Prostitution, often referred to as the “oldest profession,” has evolved over centuries and has now found its way into the lives of the Youth in Ghana. In recent times, the traditional term has taken on new forms such as “hookups” or “slay queens,” reflecting changing dynamics in society. Despite the legal ramifications in Ghana, a growing number of Ghanaian Youth, mostly students are resorting to commercial sex work for financial, material, and emotional reasons.
Prostitution In The Bible
Biblical narratives depict two distinct categories of prostitutes. The first group comprises women who engaged in sexual transactions either for financial gain or personal favors, often as a means of survival when lacking familial protection. These women, sometimes adorned in lavish attire and jewels, sought to attract men (Ezek 16:8-26). Rahab, a well-known figure, exemplifies this category, aiding Joshua’s spies in escaping Jericho (Josh 2).
The second type of prostitute, commonly referred to as a “sacred” or “temple” prostitute, participated in sexual acts within a religious context, catering to worshipers of fertility deities. Canaanite gods such as Baal and Asherah, later replaced by Osiris and Isis, were believed to bestow fertility upon the land and its people. Hosea’s prophetic warnings (Hos 4:10-19) caution against engaging in rituals involving temple prostitutes linked to these Canaanite fertility gods. King Josiah of Judah further took measures to dismantle structures associated with “male prostitutes” serving in the worship of these deities (2 Kgs 23:7).
Throughout the Old Testament, Israel’s unfaithfulness is metaphorically likened to prostitution (Isa 23:16; Jer 3:6; Ezek 16; Nah 3:4). In the New Testament, Babylon, symbolizing the Roman Empire, is characterized as a shameless prostitute enticing individuals and nations into alliances (Rev 17).
The Mosaic Law explicitly prohibited prostitution, with severe consequences for transgressors. Leviticus 19:29 condemned the practice, allowing for the execution of offenders by stoning (Deut 22:21). A priest’s daughter involved in prostitution faced the penalty of being burned to death (Lev 21:9). Monetary gains acquired through prostitution were strictly forbidden as temple offerings (Deut 23:18).
The Modern Day Shift to Internet Prostitution
In a society where financial pressures are escalating, even on students, some have turned to unconventional means to cope. While some have identified their inner entrepreneurial capabilities and are doing so well for themselves in the world of business, some have also chosen the easier way out; selling their body in exchange for currency. A brief study conducted on selected university campuses has uncovered a rise in internet prostitution among Ghanaian youths. The traditional methods, such as hanging out in pubs and nightclubs, have been augmented by a digital presence on social media platforms, showcasing a disturbing trend.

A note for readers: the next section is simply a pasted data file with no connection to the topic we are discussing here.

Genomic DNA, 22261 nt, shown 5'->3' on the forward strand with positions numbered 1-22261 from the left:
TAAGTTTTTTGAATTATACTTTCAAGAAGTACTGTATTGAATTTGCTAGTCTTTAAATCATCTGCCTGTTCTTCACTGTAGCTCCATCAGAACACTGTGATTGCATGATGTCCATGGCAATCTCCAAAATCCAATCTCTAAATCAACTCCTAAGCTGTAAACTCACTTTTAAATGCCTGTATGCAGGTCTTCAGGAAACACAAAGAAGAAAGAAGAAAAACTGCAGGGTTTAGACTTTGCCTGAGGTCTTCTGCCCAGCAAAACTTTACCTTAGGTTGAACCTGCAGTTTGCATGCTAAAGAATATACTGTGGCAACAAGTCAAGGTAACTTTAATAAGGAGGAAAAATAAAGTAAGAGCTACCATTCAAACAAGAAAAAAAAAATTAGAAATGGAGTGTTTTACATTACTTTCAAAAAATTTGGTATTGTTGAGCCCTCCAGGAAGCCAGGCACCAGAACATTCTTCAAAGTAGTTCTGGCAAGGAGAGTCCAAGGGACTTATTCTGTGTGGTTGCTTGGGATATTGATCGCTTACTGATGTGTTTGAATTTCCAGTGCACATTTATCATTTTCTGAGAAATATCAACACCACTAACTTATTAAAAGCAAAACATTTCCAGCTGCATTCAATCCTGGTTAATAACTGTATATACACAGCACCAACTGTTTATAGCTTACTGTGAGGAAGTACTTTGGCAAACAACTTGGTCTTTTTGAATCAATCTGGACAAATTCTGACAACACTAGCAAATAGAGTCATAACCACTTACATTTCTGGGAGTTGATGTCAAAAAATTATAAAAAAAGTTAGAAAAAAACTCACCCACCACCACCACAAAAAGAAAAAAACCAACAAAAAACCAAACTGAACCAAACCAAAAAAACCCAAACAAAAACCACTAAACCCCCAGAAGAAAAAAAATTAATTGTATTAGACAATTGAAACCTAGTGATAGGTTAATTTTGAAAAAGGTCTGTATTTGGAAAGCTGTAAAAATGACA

Motivations and Strategies
Financial burdens drive students to engage in sex work, as revealed by Grace, a level 400 student from the University of Ghana. Many argue that survival takes precedence over legal consequences, citing historical roots of prostitution. Students have devised strategies to combine academics and sex work, transforming hostel rooms into makeshift brothels and negotiating prices based on various factors.
Personal stories further highlight the complexity of the issue. Daisy, a master’s student at GIMPA justifies her involvement, stating that she was desperate during her undergraduate years. Another student, Obiora, a Nigerian at the University of Ghana, shares that economic hardship led her into the world of sex work.
Risks and Challenges
While some view prostitution as a lucrative opportunity, it comes with inherent risks. Students face assault, contract sexually transmitted diseases, and, in some cases, are not compensated for their services. Personal narratives reveal close encounters with clients’ partners, adding an element of danger to this clandestine profession.
Recent statistics by the National STIs and HIV/AIDS Control Programme revealed a total of 23,495 people in Ghana tested positive for HIV in the first half of last year (January to June).
The figure is two per cent of the 948,094 people who undertook HIV testing from January to June 2022. The majority of the newly-infected people were youth.
Addressing the Issue
To curb the rising tide of internet prostitution, addressing the root causes is crucial. The prevalence of HIV among the youth underscores the urgency of intervention. Parents are urged to take a more active role in their children’s lives during their university years, offering support and guidance. Additionally, students are encouraged to seek legitimate alternatives, such as part-time jobs and skill training programs, to meet their financial needs.
The phenomenon of rising internet prostitution among Ghanaian youths poses a significant threat to the future of the country. While the issue cannot be fully eradicated, concerted efforts from parents, educational institutions, and the government can help mitigate its impact. Focusing on sustainable solutions, such as addressing unemployment and promoting skill development, is essential to safeguarding the well-being and future prospects of Ghanaian youths.